Like many I’ve been wowed by the Chronicles of Vladimir Tod–a MG/YA male-centered contemporary paranormal series. Heather Brewer held my eldest captivated by a non-dystopian world that had hints of romance? I couldn’t resist.
While it’s been a few years since I read those books, I couldn’t help dipping into the Slayer Chronicles–when I happily won the final episode THIRD STRIKE from gracious writer/superblogger Suzanne Johnson.
As with all series books, I had to go back to the beginning–and so this post will reflect the first two books in the series as well.
FIRST KILL tells us how young Joss McMillan came upon the track of the Slayer Society. For those who haven’t read CoVT, Joss and Vlad have a mottled history.
Joss is cousin to Henry McMillan, Vlad’s best childhood friend. Henry is also Vlad’s drudge. They have grown up together and Henry became Vlad’s drudge in a rather innocent way (if I remember my CoVT correctly).
In either case, Joss moves in with Henry and he and Vlad become very close friends–even supplanting Henry as BFF, for a bit. That is, until Joss learns that Vlad is a vampire…
So in FIRST KILL Vlad and Joss aren’t friends–this happens before Joss moves in with Henry in the Vlad chronology. Speaking of chronology, the Vlad books are all based on a school year, rather like Harry Potter. In contrast, the Slayer Chronicles all take place over a summer. So if you need a read order, FIRST KILL probably should come after EIGHTH GRADE BITES, Then, of course, SECOND CHANCE takes place the summer following NINTH GRADE SLAYS. then I’d read TENTH GRADE BLEEDS, followed by the final book in the Slayer series: THIRD STRIKE. And of course complete the Vlad books forthwith…
In THIRD STRIKE, we have more than just a resolution, we have an enrichment that allows Joss to transition from Vlad-Killer to Vlad-Assistor, what is necessary for the final two books of the Vlad series to makes sense.
At least where Joss is concerned.
See, Joss is a Slayer. Following the murder of his younger sister Cecile, he’s been brutally trained by his uncle, Abraham, to be a ruthless killer of vampires–all vampires. And that’s really the problem. Joss is troubled, as Abraham knew he would be, about killing people he has known as friends–even when it turns out they are vampires.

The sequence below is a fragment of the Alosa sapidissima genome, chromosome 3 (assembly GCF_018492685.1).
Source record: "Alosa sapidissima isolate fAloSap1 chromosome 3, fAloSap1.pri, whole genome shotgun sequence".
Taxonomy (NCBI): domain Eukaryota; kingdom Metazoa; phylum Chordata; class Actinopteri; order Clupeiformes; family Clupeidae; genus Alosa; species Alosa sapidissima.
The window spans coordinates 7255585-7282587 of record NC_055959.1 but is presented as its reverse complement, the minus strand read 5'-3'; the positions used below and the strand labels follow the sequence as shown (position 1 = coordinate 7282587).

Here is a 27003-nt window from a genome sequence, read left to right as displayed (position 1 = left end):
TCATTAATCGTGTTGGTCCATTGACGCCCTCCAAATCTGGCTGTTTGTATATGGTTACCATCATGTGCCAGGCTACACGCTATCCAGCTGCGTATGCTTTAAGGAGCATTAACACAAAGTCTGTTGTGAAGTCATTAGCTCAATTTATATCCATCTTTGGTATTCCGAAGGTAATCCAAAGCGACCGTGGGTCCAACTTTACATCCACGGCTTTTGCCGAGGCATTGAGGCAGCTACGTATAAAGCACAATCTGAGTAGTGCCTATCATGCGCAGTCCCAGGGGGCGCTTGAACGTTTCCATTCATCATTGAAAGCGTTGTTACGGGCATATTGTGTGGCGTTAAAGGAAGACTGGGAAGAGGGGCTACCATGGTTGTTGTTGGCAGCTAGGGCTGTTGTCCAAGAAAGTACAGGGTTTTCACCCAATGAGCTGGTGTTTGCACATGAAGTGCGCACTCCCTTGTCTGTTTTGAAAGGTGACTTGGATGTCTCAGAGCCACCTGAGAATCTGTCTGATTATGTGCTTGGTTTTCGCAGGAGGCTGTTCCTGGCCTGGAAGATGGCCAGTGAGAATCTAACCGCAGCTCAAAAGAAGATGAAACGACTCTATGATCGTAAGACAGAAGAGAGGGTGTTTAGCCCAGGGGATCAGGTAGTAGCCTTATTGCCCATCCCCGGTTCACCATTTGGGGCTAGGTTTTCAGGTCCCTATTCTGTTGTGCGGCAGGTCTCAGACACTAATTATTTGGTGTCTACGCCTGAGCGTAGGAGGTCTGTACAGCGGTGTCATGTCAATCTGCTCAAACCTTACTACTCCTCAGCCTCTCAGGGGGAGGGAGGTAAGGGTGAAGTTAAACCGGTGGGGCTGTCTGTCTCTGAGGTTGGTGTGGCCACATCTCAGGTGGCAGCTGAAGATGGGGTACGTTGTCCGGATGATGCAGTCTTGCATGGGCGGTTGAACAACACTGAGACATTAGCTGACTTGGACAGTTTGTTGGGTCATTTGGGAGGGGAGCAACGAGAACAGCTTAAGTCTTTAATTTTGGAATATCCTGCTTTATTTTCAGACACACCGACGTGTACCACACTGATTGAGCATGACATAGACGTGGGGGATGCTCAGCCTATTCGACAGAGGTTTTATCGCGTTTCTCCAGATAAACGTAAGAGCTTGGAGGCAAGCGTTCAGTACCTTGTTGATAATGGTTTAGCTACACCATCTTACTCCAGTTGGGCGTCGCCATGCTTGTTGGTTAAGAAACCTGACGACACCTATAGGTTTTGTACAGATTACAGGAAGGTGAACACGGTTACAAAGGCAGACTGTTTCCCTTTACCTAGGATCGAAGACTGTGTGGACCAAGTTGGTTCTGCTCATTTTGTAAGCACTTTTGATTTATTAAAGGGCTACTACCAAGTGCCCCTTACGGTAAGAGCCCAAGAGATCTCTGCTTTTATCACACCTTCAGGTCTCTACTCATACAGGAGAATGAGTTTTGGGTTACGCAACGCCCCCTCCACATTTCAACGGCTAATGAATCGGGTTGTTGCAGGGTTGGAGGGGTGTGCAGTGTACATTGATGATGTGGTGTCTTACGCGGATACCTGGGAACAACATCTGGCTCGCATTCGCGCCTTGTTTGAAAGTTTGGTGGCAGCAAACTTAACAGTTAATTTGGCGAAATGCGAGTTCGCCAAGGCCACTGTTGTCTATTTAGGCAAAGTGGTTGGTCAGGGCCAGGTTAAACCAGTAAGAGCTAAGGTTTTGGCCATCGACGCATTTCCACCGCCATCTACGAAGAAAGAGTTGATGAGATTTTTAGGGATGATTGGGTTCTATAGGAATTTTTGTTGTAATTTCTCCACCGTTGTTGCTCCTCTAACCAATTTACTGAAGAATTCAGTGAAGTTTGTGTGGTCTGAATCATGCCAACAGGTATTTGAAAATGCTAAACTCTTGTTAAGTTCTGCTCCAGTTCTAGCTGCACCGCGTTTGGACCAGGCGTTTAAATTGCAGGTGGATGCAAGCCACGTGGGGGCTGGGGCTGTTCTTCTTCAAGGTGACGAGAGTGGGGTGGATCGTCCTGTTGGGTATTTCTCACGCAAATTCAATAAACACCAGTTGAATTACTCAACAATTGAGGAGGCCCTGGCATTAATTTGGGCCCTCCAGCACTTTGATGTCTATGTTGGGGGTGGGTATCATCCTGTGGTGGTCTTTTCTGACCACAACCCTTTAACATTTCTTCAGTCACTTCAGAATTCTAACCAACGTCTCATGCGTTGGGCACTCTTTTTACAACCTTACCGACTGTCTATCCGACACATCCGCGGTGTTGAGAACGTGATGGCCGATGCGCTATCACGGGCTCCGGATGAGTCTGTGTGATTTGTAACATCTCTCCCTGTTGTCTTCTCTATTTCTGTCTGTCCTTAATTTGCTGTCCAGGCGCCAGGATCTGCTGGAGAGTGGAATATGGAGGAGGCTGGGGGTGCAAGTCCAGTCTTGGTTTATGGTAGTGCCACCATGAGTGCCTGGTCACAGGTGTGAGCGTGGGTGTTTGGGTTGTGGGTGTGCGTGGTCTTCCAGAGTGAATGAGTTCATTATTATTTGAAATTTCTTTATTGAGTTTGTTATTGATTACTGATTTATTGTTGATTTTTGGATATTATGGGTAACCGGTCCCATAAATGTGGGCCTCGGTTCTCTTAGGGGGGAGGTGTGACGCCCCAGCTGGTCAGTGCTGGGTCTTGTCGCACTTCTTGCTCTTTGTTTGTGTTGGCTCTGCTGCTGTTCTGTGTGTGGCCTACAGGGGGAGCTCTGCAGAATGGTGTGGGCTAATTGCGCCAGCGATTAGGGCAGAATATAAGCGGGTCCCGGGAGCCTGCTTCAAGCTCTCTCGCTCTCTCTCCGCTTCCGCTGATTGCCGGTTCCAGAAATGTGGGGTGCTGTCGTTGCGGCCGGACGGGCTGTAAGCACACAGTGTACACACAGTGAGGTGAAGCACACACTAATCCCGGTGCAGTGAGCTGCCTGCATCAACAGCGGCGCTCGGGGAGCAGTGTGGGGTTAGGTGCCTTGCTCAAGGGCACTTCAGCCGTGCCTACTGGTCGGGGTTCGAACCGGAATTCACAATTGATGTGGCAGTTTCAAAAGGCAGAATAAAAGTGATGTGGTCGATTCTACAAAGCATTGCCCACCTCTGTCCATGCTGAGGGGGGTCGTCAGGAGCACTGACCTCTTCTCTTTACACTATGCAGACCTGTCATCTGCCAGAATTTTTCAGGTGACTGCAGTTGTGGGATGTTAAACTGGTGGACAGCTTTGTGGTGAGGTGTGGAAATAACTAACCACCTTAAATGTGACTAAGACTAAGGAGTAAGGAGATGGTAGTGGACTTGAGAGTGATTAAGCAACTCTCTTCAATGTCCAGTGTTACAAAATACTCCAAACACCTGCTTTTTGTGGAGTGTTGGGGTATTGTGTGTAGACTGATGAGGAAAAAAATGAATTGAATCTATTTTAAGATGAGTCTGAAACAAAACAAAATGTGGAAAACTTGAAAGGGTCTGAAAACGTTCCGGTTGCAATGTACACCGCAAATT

Sure, he has attempted to kill them: Sirus and Vlad both fell prey to Joss’s attack, but was really trying to kill them? I mean, was Vlad any match to Joss’s superior agility and hunting acumen? I think not. This is why Joss is suspected by the Slayer Society for being a traitor. In THIRD STRIKE Joss is saddled with the task of ridding his hometown of Santa Carla of a vampire infestation. If he fails, Santa Carla will be “cleansed”–pretty much the Slayer Society will descend en masse and kill every living creature within the city. This includes Joss, his parents and Henry, his cousin, who is staying for a month so that they can work on their ‘relationship’. Cousin Henry wasn’t so keen on Joss trying to murder Vlad, his BFF and master, after all. Oh, and Joss has to do this all on his own, with no outside Slayer back-up.
K. So, I ain’t gonna ruin the book. I have so enjoyed the fast pace and twisty plots offered in the series I’m unwilling to unravel them for future readers. I will tell you this much: Joss’ worst nightmares are about to come true. He’s also got to find help from sources the Slayer Society would not approve–oh, and Henry? He’s gonna fall hard for a gal hell-bent on retribution.
Any person you thought dead in previous slayer books? Well, maybe they didn’t stay dead long. I’m just glad to see that the series dovetailed so nicely with the Vlad books, and that Joss turns out to be exactly the sympathetic character I had hoped he would become.
Truly, I loved Joss. His life absolutely sucks–and not in the Vlad way, in the bad way. His family is a shambles, he is friendless, and performs a job that is utterly thankless. In fact, his job as a Slayer costs him every freaking friend he makes.
And yet, he is honest. He is compassionate. He seeks to do his very best, knowing it will earn him little more than scorn and apathy. And, through all of this, Joss learns to see that perhaps following orders is not the best move, especially when you have no idea who is making the orders, and if those orders are right.
Joss learns to think. And to question authority, but only after experiencing the horror blindly following authority can create. There are few male characters I’ve wanted to hug, and Joss is one of them…so long as he keeps his stake holstered, that is.
I’d recommend the Slayer books to any fan of YA paranormal fiction. These aren’t romances, and don’t really hint at romance the way the Vlad books do. So, they are ‘innocent’ unless you don’t like gore. Because there’s a whole lotta slayin’ goin’ on here.